He’s been thinking of moving here, so he can see her evenings during the week and sometime on weekends. Of course, he wants to find a wife first. I know that theoretically, this would be best for her. But this is the solution that freaks me out the most.
There’s nothing wrong with where I am. I have a great job, a great community and a great daughter. But staying here means I have just that: a job, a community where I can’t daven until my girl’s old enough to sit still during services, and a daughter.
As supportive as my university is, I have to continue my current schedule: up at 6, play with baby, give her to the nanny and work till 5, play, feed, clean, read with her till 7:30. Put her down to bed and work till midnight. Up at 6. At least until I get tenure.
What kind of life is that?
Obviously, if I take her to Israel, she’s really going to be far away from her Abba. But we’ll have travel funds (and the research need) to spend up to four months in the States every year. He says that longer periods of time are no so convenient for him as weekends. Do I stay here so he can see her 8 weekends a year? Or do I let her grow up with the man I want to marry and who wants to raise her as his own? A man who davens three times a day and teaches her what I don’t know.
She loves her Abba, though she hardly sees him. We’ve got photos of him, and when she sees a photo she says “Abba!” When he's here it seems as if he really loves her. It breaks my heart.
If it were just me, I’d go. My Jewish education is minimal. There I could learn for myself and for her; I’d live in a Jewish country; I’d have that support. I’d live in a place where everyone has children, and children are valued and loved by society. I’d have a job with half the teaching load, and a teaching load that was in my area of expertise.
In my current city, dogs are loved more than children. Honestly. I went walking with a friend and her dog, and for every one person who greeted my adorable child, 8 greeted her adorable pooch. And it wasn’t even a puppy!
How do I know what’s best for baby? How much do we have to take into account what’s best for Babydaddy?
The lawyer phoned tonight and said we would have to reschedule next week. Honestly, I’m relieved.
Friday, September 19, 2008
But in the spirit of teshuva (which, after all, means returning), I think it’s time. So here I am.
In June, I found out some news that, while not exactly a surprise, has been monumental: I carry the genetic mutation known as BRCA1 that predisposes me to breast cancer. Both my grandmother and my mother are breast cancer survivors, so I knew already that I was high risk. But knowing that the risk is almost 90% is a whole other story.
So what is an Ima to do? I’ve made the decision to have a prophylactic bilateral mastectomy, which will lower my risk of breast cancer to about 1%. Drastic, to be sure. Probably shocking to many. But for me as a parent, a no-brainer. I want to do whatever I can to make sure I’m around to be an Ima for as long as possible, and to avoid putting my kids through what I went through as a child, watching my mother battle breast cancer. I’ve lived with the threat of cancer hanging over me my entire life, and soon I will banish that threat forever. Amazing. I feel lucky.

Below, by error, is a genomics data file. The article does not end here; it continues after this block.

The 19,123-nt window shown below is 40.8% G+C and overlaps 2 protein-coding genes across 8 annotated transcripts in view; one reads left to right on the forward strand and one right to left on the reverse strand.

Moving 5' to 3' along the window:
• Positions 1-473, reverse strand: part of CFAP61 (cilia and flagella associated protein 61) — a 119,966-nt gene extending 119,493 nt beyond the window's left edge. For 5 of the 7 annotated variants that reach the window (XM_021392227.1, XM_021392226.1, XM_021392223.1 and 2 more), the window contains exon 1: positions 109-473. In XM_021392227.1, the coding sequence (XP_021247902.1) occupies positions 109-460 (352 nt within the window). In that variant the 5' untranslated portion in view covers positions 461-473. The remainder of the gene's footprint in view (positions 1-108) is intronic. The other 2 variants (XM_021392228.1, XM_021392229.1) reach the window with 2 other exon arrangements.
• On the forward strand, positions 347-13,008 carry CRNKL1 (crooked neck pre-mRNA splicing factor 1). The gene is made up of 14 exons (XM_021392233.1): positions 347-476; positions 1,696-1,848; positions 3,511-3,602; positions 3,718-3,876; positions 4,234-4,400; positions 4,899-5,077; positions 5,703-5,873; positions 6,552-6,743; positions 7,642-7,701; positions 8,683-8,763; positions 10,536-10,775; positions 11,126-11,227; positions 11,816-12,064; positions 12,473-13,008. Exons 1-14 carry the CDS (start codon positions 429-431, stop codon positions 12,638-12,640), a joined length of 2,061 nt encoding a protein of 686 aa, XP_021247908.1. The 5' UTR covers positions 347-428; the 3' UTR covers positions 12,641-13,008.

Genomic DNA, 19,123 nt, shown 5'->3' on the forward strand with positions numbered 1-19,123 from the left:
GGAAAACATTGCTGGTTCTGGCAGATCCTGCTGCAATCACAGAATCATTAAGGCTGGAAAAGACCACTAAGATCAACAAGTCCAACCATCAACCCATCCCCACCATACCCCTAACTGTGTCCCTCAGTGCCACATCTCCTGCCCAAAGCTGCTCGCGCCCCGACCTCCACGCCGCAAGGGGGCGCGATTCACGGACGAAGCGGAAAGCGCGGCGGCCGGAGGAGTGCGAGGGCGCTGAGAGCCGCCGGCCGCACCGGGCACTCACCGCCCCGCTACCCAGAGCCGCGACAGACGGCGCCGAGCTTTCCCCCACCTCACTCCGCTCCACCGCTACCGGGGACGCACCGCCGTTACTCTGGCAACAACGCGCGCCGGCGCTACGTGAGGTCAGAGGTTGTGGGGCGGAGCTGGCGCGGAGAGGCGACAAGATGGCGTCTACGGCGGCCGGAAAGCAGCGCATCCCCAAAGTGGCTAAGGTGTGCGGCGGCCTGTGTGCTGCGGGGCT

And of course, I also feel a lot of other things: angry, weepy, self-pitying, scared, anxious, to name a few emotions that course through me on a daily basis. Right now, I’m dealing by focusing on all the complicated logistics involved in having major surgery when you have two toddlers. I haven’t yet decided exactly which surgery I’m going to have (there are various options for reconstruction), and I’m spending a lot of time talking to other women who have gone through this to learn more about their experiences and their recommendations. Though these days my femaleness sometimes feels like a ticking time bomb – BRCA1 also raises one’s risk of ovarian cancer to about 50%, so I’ll have to remove my ovaries before I’m 40 – I also feel incredibly grateful to be able to draw on the strength and support that most women offer one another so freely.
The last thing that I want to say about all this today is that I don’t at all intend to be preachy about this. Surgery is the right decision for me now, but it’s not right for everyone. Everything about this is so personal, even the decision to get tested. Before I had kids, I didn’t want to be tested because I was already under surveillance as someone high risk and wasn’t ready to consider surgical options. My sister, who is single and childless, has decided not to get tested for now. I would never tell anyone that she should get tested or, if positive, should have bilateral mastectomies. But I do think it’s important for women – especially those of us who are of Ashkenazi background, since we are 5 times more likely to carry the breast cancer genetic mutations – to know about the availability of testing, the risks a positive diagnosis carries, the options for dealing with it, and the support networks (such as FORCE) that are out there. Knowledge is power.
Thursday, September 18, 2008
Thanks to my friend who recently moved, I had several cans of salmon on hand. I made this up on the fly, and it was wonderful. Obviously, it would taste better with fresh salmon, but you do what you can under these circumstances, no?
Fancy-schmancy Salmon patties from canned salmon
16 oz canned salmon, which I skinned and deboned
8 oz smoked salmon which I cut into little pieces
12 oz spinach, wilted in olive oil and crushed garlic
8 oz fancy mushrooms (shitake, portabella, etc.) chopped and browned
1 small onion, chopped and sautéed in olive oil till translucent
4 oz water chestnuts, chopped fine
chopped dill to taste
salt & pepper
matzah meal (enough to hold everything together)
put your toddler to “work” washing salad (if they need to feel involved)
mix everything up well, pat into little cakes and fry in olive oil until brown